Learn Multi platform PowerPC Assembly Programming... And feel the POWER!

Hello World Lessons

In this series we'll learn a simple self contained 'Hello World'... Well learn how to compile it, and run on an emulator, We'll then learn a more complex example, which includes a 'monitor' function which will show the status of the registers to screen.

Lesson H1 - Hello World on the GameCube
In this lesson we'll create a minimal example on the GameCube. We'll create a 'DOL' file we can run on our emulator, turn on the screen and show a hello world message.


Setting up the GameCube
We're gong to show a simple hello world message to the screen!
We're going to use ELF2DOL to convert our program into a DOL binary (It attaches a 256 byte header)

We put our code in the '.text' section

We need to set the address of our VRAM
We're using 0xC0500000 for VRAM - the uncached version of 0x00500000

We write the address to the register 0xCC00201C (TFBL - Top Field Base Register (L) )

We need to clear our screen with CLS ! We load the Color word into R3 - in this case blue.

we then write our message to the screen  with PrintString, we load the string address into R4

Finally we drop into an infinite loop
We need to define our string in the '.data' segment.
Our string is byte 255 terminated

We also define a byte for the X and Y cursor position (in character blocks)
This remembers the next position to draw a character.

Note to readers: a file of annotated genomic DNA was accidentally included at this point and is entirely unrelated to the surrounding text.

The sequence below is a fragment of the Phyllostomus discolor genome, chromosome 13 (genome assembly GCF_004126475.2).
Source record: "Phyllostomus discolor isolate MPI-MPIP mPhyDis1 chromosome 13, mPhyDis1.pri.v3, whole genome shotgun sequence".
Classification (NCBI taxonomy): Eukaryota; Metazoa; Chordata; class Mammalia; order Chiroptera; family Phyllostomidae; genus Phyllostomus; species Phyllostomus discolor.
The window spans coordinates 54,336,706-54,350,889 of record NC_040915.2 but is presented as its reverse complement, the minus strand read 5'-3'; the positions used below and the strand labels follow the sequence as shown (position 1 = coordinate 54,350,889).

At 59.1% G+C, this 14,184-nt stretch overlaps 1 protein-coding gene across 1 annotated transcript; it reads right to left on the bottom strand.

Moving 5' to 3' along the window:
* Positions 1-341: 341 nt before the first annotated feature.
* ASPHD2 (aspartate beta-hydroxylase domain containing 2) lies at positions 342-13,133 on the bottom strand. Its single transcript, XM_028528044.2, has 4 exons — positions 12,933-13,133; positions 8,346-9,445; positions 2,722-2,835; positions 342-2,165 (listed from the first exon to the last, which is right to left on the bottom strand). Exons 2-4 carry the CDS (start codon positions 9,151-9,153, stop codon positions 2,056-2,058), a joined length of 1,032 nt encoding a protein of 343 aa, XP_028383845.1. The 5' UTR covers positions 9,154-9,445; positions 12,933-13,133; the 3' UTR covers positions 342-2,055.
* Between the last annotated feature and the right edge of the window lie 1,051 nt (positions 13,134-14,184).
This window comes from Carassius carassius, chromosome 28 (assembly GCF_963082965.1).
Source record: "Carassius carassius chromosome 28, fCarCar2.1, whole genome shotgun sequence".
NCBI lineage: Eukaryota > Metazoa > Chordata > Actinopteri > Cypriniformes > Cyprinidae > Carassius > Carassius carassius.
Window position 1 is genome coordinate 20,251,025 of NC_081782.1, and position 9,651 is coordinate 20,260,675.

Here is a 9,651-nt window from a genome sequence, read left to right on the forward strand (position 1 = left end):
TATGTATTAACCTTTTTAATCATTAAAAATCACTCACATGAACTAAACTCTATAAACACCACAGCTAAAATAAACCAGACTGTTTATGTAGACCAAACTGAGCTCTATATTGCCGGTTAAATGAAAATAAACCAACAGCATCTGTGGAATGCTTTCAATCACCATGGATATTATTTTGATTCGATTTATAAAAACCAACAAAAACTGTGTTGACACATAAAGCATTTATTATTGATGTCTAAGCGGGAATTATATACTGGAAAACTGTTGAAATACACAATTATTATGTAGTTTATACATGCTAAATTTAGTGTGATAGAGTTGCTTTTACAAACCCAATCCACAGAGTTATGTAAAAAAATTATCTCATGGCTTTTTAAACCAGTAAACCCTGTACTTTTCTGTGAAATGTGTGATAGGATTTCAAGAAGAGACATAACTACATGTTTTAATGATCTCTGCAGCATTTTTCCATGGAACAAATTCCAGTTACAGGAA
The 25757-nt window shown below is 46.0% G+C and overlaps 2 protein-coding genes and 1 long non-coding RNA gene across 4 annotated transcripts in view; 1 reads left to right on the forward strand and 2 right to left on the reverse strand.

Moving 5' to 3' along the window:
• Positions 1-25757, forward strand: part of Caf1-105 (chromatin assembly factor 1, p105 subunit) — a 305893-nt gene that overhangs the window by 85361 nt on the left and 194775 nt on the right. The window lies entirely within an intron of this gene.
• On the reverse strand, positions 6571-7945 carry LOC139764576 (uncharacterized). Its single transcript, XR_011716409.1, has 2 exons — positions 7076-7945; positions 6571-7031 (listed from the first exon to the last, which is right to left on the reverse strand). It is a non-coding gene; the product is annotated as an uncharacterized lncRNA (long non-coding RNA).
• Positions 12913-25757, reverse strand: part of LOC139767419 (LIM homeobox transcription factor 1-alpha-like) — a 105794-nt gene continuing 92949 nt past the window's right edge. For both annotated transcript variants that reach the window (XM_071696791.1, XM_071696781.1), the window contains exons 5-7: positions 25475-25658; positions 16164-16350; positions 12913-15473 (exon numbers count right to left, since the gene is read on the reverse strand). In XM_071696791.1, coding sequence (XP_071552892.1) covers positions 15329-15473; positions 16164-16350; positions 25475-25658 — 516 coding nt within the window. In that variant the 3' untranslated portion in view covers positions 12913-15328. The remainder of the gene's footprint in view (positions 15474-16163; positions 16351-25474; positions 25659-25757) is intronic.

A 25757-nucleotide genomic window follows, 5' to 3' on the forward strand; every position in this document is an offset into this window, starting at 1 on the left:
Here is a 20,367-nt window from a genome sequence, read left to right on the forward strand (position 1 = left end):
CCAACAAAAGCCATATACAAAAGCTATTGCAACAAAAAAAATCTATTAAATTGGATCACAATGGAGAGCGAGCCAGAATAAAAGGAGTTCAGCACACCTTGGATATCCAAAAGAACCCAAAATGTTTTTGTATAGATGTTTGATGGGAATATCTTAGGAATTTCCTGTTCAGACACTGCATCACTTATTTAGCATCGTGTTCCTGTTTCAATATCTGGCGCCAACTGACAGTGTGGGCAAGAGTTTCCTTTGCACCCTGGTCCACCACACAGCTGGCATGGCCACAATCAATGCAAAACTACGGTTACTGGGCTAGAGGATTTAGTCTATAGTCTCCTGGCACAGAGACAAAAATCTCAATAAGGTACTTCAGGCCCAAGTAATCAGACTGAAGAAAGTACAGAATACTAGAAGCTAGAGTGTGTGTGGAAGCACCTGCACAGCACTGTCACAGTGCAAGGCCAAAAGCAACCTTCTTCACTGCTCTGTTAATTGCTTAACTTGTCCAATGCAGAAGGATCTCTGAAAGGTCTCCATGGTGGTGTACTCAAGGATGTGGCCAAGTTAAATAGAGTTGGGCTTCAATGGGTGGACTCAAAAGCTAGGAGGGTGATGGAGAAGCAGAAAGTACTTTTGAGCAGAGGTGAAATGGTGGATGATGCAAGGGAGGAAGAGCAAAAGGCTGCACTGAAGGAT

Finally we have the font file.
Our font is an 8x8 pixel, one bit per pixel font, so each character is 8 bytes.
It contains no character below space (chr 32)
Our PrintString routing simply reads in characters from R4 into R3.

Each is checked for a 255 - this is the end of the sequence.

Anything else is printed to the screen via PrintChar

GameCube Graphics!

In theory the Gamecube has a 640x480 display, however it only uses 4 bytes for every 2 pixels.

The gamecube uses a 'YUV' type display, where each pixel has a 8 bit brightness byte, but the color bytes are shared by neighboring pixels.

Take a look at the images on the left... The small image was drawn at 1x, the one on the right is 2x... The colors on the left hand image are different in places, because of the shared color information.

However If we treat the gamecube screen as 320x240, or 320x640 - halving the X axis, we can write the same color pixel to 4 bytes, and get the 'actual' colors we wanted!

MRGB-> YBR color

There's no way around itWe will need to convert our 24 bit RGB colors into the format for the Gamecube screen!

Color in RGB:    
  R = (R1+R2)/2
  G = (G1+G2)/2
  B = (B1+B2)/2

  Y1 = (77/256)*R1 + (150/256)*G1 + (29/256)*B1
  Y2 = (77/256)*R2 + (150/256)*G2 + (29/256)*B2
Encoded Color:
  cB = -(44/256)*R - (87/256)*G + (131/256)*B + 128
  cR = (131/256)*R - (110/256)*G - (21/256)*B + 128

Need help with your color maths??? I have a spreadsheet I used for the color conversions!

Download my 'Color conversion spreadsheet'

Clearing the screen is easy, we just wipe all 0x25800 thirty two bit words of VRAM from address 0xC0500000 onwards
The first stage of drawing a character is getting the font source data.